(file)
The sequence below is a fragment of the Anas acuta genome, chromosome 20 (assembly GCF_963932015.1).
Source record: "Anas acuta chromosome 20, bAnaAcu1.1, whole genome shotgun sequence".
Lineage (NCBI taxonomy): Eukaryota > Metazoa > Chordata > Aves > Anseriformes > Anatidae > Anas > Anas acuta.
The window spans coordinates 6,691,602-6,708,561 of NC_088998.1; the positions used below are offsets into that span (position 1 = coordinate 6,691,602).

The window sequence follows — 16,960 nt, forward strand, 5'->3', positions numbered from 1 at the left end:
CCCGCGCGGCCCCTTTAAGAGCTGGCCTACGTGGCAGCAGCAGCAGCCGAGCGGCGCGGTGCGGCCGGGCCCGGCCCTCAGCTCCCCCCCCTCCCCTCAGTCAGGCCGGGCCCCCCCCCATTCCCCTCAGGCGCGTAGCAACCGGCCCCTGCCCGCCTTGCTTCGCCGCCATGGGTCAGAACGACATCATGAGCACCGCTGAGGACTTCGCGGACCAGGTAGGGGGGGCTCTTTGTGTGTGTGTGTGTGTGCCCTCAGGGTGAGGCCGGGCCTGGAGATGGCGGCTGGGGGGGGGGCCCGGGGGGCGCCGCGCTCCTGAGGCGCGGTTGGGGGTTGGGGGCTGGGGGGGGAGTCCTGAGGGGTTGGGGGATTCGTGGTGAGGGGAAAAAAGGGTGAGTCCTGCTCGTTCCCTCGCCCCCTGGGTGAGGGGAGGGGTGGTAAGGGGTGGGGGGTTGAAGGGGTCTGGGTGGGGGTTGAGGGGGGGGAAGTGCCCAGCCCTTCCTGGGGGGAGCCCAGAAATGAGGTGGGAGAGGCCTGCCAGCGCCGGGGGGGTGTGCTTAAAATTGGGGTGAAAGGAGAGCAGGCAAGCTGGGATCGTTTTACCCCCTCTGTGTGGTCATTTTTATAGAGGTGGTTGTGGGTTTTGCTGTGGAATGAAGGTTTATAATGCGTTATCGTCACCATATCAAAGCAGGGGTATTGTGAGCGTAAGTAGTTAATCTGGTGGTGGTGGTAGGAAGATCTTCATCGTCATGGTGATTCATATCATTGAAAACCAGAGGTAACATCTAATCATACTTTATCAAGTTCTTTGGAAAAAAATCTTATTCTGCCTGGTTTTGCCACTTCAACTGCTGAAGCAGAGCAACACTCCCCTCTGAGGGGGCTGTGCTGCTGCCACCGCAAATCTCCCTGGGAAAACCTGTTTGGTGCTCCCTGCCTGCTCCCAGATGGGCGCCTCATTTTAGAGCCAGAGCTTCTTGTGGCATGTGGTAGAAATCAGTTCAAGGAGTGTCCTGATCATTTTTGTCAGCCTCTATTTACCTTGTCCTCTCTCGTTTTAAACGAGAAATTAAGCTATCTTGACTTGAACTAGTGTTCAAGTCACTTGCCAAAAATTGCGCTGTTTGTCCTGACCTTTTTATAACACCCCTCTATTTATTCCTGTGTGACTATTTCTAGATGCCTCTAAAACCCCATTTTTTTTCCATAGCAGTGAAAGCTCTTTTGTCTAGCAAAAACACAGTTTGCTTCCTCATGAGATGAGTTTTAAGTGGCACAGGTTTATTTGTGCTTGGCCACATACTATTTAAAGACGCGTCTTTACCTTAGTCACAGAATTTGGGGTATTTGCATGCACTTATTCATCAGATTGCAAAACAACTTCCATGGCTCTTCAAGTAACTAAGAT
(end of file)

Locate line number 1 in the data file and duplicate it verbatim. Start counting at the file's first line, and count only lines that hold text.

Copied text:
The sequence below is a fragment of the Anas acuta genome, chromosome 20 (assembly GCF_963932015.1).